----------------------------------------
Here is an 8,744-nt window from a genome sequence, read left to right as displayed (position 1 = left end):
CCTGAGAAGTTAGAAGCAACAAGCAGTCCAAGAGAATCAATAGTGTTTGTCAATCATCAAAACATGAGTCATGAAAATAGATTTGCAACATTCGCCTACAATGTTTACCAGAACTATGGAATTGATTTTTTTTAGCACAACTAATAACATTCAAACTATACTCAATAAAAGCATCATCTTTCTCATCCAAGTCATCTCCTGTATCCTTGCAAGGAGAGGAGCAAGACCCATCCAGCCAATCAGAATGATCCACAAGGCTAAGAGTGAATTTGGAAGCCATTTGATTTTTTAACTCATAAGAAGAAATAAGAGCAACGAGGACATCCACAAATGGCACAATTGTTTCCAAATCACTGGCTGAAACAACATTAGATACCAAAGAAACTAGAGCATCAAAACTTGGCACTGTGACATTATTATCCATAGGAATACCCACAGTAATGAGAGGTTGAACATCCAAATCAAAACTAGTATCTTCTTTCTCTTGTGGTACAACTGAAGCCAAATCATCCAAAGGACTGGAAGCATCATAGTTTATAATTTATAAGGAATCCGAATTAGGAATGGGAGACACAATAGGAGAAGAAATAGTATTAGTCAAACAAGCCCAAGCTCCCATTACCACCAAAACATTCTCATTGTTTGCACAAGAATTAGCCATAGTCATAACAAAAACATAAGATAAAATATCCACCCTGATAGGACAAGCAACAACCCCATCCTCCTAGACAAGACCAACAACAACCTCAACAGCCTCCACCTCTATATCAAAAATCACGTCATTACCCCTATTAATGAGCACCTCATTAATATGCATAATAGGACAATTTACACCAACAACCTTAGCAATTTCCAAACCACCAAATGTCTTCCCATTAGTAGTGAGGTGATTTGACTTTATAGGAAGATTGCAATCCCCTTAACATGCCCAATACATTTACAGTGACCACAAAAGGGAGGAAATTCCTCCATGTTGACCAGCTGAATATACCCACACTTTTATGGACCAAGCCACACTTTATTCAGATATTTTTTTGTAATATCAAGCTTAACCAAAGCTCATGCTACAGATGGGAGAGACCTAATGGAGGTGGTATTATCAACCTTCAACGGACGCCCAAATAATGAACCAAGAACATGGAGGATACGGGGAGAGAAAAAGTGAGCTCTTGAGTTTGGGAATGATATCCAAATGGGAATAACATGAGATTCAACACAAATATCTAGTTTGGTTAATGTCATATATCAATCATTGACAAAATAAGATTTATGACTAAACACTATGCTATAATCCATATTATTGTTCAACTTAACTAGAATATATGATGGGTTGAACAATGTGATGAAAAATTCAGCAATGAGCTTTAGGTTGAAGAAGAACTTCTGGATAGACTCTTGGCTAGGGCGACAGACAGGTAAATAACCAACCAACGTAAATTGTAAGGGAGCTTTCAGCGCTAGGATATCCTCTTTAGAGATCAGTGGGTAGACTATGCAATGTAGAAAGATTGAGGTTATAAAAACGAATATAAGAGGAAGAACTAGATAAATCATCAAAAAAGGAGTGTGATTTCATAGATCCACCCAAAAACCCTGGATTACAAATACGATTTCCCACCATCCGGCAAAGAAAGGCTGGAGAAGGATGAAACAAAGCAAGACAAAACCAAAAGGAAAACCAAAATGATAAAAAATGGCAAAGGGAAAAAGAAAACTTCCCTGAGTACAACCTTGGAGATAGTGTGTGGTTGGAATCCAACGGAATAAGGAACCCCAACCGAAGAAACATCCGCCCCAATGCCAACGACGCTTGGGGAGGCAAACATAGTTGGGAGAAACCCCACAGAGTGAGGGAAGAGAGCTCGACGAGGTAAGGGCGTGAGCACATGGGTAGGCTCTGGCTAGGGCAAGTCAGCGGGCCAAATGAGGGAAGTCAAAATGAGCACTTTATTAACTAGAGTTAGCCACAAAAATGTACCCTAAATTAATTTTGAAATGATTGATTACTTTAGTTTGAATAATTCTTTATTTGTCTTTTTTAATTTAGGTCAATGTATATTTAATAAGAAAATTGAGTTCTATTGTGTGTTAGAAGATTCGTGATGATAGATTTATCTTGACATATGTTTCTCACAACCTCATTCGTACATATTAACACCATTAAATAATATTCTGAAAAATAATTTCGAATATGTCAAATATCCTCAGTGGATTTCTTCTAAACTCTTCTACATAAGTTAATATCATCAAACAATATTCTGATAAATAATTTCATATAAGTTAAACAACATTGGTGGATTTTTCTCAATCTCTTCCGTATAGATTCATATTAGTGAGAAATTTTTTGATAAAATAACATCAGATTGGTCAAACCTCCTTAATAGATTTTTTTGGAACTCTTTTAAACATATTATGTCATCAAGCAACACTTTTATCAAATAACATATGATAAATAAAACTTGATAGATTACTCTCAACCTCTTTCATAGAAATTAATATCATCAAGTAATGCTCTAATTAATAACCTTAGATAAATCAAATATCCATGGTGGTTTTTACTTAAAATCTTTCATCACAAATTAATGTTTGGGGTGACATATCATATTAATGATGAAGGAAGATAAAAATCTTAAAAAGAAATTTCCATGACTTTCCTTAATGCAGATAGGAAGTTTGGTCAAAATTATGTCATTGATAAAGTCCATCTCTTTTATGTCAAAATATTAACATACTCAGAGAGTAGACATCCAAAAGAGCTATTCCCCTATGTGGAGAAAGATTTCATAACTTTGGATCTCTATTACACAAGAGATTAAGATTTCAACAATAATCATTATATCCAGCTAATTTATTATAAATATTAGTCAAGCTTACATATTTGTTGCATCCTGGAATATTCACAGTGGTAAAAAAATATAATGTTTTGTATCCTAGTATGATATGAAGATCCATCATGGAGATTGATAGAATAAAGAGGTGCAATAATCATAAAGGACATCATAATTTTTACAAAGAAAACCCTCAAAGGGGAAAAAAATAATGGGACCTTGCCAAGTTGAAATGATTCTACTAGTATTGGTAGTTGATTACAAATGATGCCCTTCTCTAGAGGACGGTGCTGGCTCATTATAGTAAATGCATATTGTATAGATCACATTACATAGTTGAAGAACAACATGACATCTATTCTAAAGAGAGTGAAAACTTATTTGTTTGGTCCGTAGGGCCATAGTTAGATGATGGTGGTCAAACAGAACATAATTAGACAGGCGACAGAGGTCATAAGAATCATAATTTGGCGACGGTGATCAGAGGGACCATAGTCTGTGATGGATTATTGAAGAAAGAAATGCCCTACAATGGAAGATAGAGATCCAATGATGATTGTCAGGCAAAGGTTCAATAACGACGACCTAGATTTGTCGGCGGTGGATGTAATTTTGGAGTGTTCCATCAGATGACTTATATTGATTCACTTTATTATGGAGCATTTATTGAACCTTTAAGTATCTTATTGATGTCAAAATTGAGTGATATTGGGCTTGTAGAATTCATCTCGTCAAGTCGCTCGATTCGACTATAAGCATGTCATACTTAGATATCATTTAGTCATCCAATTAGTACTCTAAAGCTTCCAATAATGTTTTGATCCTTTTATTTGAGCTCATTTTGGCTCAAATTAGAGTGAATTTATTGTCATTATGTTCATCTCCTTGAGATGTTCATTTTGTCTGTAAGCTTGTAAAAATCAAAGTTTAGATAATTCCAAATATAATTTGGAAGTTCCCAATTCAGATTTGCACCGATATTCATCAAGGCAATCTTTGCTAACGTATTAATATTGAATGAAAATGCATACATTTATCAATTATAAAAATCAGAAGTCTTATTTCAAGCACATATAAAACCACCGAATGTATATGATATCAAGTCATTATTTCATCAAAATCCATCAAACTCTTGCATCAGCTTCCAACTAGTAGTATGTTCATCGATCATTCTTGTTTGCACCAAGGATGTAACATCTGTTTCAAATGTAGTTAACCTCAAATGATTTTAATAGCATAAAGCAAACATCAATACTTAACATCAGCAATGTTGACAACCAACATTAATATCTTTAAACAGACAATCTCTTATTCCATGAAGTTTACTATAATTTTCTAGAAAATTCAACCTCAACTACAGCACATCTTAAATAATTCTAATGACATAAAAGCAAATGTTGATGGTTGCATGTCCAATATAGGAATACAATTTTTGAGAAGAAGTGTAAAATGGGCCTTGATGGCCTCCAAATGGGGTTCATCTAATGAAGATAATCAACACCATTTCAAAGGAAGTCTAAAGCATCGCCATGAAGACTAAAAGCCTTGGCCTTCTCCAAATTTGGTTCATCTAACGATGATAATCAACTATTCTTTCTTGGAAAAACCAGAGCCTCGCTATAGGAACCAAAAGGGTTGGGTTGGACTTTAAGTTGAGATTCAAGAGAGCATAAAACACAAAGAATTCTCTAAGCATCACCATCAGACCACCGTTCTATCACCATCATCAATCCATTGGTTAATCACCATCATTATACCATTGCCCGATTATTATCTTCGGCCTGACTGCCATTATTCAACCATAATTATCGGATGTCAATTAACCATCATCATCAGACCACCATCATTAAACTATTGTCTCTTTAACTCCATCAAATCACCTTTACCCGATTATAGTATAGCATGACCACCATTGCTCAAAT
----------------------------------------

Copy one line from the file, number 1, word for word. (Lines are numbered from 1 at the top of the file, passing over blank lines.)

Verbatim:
Here is an 8,744-nt window from a genome sequence, read left to right as displayed (position 1 = left end):